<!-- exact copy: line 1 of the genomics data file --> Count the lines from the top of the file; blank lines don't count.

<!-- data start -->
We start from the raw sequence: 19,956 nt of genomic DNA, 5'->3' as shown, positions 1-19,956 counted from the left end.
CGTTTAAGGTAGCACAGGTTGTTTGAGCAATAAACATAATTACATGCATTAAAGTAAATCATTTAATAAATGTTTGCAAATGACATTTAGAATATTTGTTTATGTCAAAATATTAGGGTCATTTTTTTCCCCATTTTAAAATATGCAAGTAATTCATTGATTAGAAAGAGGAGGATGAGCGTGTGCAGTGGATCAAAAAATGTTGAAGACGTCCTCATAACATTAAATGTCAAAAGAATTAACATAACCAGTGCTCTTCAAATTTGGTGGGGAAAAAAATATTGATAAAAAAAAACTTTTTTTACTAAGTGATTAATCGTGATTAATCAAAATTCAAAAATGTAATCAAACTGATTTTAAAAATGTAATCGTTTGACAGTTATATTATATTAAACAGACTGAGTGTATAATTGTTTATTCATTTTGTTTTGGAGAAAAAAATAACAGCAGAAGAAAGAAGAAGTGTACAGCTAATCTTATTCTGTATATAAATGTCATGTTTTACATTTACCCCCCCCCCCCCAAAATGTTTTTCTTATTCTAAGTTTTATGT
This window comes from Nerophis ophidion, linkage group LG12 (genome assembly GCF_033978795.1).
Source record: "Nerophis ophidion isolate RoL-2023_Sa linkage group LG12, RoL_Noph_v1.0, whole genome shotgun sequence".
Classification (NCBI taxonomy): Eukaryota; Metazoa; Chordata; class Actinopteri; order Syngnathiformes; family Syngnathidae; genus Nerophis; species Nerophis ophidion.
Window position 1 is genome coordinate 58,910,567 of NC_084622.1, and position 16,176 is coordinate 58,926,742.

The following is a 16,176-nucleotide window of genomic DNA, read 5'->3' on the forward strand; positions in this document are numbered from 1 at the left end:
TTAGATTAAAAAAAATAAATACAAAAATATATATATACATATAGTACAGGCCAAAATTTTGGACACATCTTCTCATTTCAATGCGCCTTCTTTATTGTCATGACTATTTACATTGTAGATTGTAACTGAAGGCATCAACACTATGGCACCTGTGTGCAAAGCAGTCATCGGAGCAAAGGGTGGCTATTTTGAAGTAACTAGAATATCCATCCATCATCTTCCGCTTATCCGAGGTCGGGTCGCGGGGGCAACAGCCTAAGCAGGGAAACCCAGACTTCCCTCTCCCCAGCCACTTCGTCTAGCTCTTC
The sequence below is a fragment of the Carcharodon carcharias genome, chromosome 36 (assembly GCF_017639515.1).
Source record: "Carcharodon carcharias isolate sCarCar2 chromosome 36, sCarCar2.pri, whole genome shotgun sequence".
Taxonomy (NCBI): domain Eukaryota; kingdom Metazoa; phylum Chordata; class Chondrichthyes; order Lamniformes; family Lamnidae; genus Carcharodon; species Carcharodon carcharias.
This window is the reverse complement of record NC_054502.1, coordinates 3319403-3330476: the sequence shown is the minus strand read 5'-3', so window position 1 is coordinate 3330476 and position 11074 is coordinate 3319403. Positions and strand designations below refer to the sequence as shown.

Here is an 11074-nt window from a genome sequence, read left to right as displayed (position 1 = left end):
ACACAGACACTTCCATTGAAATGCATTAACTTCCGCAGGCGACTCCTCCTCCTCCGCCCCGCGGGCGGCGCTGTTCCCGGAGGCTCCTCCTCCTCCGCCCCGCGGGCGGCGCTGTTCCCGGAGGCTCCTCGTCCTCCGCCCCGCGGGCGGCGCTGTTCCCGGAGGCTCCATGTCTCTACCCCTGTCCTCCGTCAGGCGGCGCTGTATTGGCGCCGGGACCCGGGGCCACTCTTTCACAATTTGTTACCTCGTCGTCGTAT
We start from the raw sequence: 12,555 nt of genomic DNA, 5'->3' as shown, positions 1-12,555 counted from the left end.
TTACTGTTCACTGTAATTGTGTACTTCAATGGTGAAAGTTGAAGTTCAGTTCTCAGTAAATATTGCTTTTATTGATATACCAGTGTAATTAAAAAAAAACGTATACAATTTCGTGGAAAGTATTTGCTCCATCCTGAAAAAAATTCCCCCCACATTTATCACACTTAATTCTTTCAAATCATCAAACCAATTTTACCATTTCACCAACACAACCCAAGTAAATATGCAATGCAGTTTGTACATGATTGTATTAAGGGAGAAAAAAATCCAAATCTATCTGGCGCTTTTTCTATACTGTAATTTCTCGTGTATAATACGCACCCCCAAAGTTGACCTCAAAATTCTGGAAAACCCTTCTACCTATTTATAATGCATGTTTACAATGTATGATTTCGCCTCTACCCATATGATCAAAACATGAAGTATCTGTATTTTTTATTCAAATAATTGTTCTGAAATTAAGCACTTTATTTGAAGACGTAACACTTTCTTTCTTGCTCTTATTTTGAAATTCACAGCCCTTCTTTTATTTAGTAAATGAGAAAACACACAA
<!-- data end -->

We start from the raw sequence: 19,956 nt of genomic DNA, 5'->3' as shown, positions 1-19,956 counted from the left end.